Zayo: Laying foundations in Europe

Zayo: Laying foundations in Europe

Zayo’s acquisition of AboveNet has taken the company out of its North American comfort zone and given it an immediate presence in four of Europe’s most important hubs. Guy Matthews explores its likely next steps.

One of the bolder telecoms acquisitions of last year was that of fibre provider AboveNet by Colorado-based infrastructure and colocation player Zayo Group.

Through the $2.2bn deal, which completed in July, Zayo pretty much doubled in size. The merged operation has a network that now covers over 72,800 route miles, with 11,104 on-net buildings including 546 data centres, 553 carrier PoPs and 2,845 wireless towers.

Perhaps most notably of all, the AboveNet move took Zayo for the first time out of North America, where it is active in 45 states as well as Washington DC, and gave it immediate presence in four of Europe’s most important hubs - London, Paris, Frankfurt and Amsterdam.

It should be stressed that while AboveNet represents by some long distance the biggest strategic move Zayo has ever made, the company is no stranger to aggressive growth by M&A. Since it was formed in 2007, it has repeatedly made deals to purchase other, generally smaller, fibre network operators across the US – names like FiberGate, First Communications, Litecast and USCarrier. Its targets have typically been companies with a comparable focus to its own, providers of fibre infrastructure for the use of other carriers and major enterprises.

“We’ve so far acquired 23 fibre companies in the US - what we call fibre orphans,” says Stephanie Copeland, Zayo senior vice president and the person responsible for making the company’s European business work. “We were born out of acquisition, and have expanded by that means. AboveNet takes us into new Tier 1 territory, having been a largely Tier 2 operation before.”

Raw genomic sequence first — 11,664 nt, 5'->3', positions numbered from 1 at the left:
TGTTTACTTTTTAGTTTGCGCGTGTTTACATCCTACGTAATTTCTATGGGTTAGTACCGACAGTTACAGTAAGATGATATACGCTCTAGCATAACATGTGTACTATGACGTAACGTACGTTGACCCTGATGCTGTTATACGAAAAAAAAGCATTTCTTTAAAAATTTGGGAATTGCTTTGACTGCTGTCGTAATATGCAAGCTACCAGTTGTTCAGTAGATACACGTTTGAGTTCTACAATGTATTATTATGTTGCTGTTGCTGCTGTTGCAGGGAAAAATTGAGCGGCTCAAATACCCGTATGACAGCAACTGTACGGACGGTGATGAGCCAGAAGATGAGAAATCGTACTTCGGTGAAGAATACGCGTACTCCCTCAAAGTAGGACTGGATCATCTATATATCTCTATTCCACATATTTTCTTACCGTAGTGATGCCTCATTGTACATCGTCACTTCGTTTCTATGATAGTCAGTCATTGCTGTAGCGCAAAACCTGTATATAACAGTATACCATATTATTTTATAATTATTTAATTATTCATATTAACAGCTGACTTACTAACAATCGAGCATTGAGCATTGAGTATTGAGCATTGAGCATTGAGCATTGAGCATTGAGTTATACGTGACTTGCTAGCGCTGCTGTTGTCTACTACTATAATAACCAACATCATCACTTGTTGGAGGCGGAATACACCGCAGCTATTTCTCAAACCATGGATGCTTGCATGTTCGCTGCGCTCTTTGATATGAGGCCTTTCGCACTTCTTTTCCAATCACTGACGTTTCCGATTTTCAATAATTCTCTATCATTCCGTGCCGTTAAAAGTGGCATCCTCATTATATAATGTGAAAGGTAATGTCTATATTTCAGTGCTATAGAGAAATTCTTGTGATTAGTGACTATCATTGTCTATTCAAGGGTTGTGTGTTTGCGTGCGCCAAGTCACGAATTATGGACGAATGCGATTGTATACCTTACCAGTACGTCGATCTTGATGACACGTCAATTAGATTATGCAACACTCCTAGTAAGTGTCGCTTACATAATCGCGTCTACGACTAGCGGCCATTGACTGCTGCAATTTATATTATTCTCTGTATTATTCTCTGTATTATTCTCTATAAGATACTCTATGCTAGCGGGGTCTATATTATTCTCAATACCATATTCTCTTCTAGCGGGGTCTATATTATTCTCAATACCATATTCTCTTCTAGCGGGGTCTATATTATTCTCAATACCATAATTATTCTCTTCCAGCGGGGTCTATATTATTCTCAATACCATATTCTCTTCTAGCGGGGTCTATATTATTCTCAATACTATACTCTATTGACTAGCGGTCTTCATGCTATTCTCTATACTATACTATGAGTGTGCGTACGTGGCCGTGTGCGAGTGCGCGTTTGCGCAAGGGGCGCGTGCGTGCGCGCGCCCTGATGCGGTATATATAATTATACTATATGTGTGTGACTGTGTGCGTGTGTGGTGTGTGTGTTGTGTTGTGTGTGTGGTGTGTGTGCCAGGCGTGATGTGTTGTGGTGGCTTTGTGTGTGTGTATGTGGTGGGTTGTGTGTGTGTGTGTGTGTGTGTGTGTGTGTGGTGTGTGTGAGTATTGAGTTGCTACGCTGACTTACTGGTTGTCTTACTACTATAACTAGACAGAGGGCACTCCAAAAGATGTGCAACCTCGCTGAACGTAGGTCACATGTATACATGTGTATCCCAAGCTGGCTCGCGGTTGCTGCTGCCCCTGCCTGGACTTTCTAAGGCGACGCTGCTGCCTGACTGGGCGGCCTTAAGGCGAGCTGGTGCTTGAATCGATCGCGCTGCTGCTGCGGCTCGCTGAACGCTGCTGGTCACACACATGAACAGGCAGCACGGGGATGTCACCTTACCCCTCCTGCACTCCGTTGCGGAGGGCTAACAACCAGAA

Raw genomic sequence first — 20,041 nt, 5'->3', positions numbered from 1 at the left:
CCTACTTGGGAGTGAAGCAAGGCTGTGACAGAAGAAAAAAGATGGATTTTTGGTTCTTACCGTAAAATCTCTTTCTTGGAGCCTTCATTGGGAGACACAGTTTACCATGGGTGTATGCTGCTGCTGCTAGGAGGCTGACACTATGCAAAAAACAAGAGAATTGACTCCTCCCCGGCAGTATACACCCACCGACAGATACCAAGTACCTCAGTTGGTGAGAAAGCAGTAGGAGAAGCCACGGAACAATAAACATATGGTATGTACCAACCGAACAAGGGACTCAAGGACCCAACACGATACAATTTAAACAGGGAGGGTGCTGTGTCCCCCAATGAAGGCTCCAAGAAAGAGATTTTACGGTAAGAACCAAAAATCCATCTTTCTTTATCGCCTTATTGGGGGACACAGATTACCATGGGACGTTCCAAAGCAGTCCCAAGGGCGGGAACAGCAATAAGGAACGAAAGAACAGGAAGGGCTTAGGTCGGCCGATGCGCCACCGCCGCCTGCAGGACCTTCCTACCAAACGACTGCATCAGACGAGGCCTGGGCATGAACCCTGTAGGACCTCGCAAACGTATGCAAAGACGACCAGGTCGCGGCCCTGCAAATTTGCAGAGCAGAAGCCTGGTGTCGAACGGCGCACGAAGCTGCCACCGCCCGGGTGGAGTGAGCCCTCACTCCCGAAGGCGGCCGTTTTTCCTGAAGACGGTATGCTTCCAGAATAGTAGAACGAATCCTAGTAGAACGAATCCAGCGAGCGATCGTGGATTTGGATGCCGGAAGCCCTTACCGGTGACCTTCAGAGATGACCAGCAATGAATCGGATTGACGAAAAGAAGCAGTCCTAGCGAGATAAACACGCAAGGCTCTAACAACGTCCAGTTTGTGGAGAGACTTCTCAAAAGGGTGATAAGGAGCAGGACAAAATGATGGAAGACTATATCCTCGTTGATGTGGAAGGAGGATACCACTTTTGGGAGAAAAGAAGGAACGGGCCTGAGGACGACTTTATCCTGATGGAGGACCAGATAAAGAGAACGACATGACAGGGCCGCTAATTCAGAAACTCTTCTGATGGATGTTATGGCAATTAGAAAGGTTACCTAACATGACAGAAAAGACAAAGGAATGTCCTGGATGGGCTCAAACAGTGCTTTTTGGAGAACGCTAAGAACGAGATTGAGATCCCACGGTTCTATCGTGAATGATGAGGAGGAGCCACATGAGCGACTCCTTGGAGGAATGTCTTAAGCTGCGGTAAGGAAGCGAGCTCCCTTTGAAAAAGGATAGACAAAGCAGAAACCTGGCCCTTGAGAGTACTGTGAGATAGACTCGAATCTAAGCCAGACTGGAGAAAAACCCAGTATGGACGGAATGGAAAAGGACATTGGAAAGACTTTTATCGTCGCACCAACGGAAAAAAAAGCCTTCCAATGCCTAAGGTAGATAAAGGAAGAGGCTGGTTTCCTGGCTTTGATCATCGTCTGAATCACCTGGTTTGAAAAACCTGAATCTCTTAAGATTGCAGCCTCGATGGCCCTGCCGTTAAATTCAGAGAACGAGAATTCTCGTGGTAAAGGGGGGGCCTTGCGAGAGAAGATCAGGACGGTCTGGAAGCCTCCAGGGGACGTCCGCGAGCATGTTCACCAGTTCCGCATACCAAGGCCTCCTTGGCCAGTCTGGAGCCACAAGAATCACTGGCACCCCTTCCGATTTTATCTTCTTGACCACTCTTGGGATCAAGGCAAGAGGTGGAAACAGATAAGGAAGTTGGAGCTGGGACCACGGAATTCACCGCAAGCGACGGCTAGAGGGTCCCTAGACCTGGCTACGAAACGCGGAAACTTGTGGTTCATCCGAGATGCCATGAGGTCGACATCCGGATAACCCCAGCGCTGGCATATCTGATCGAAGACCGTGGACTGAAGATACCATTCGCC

She says the move will not alter the company’s primary commitment to serve the infrastructure side of the market: “As a company we grew up in an infrastructure world, a world where communications networks are the building blocks needed by major enterprises, carriers, media companies and so on.”

She also insists that the intended strategy for Europe does not include moving ‘up the stack’ and morphing, for example, into being an application hosting and cloud services company, as is the present path of choice for certain network operators.

“Cloud is something we enable others to provide,” she says. “Exactly what is a cloud company anyway? It means something different to everyone. To an extent that’s what we are, in as much as that’s what we help others to do. Moving further upstream is not our competence, but I guess never say never. At this point we’re focusing on the opportunity in front of us.”

The relatively unglamorous and unheralded world of infrastructure services offers, she says, plenty of scope for growth: “Infrastructure is a sustainable business, and we are a leader in it,” she explains. “A lot of carriers shy off from providing dark fibre, but we love it, and love delivering it to the largest companies in the various verticals we serve. It’s a great and highly sticky business.”

If the purchase of AboveNet represents any change of strategic emphasis, it is a likely rebalancing from being foremost a provider of enterprise services with a carrier sideline towards a far greater carrier focus. It looks as though it will be interplay with other telecoms players that Zayo is looking to Europe to help it to grow.

A logical progression

Europe represents a logical progression for Zayo, and a correct one for the stage of evolution that company is at, maintains Copeland: “We’re there because our customers wanted us to be there,” she explains.

So what’s next for Zayo’s European adventure, besides simply bedding further into the four metros it now occupies? There may, says Copeland, be medium term opportunities to extend the reach of its assets in those four cities, provided customer demand drives such a move.

"Zayo now owns assets in each of those European metros, and the profile of those assets varies from market to market,” she adds. “Zayo has a corporate history of putting capital to work on behalf of customers, adding customer locations and building onto our own network. In Europe, I expect that preference to continue where we look to find opportunities to bring Zayo's network connectivity to our European customers.”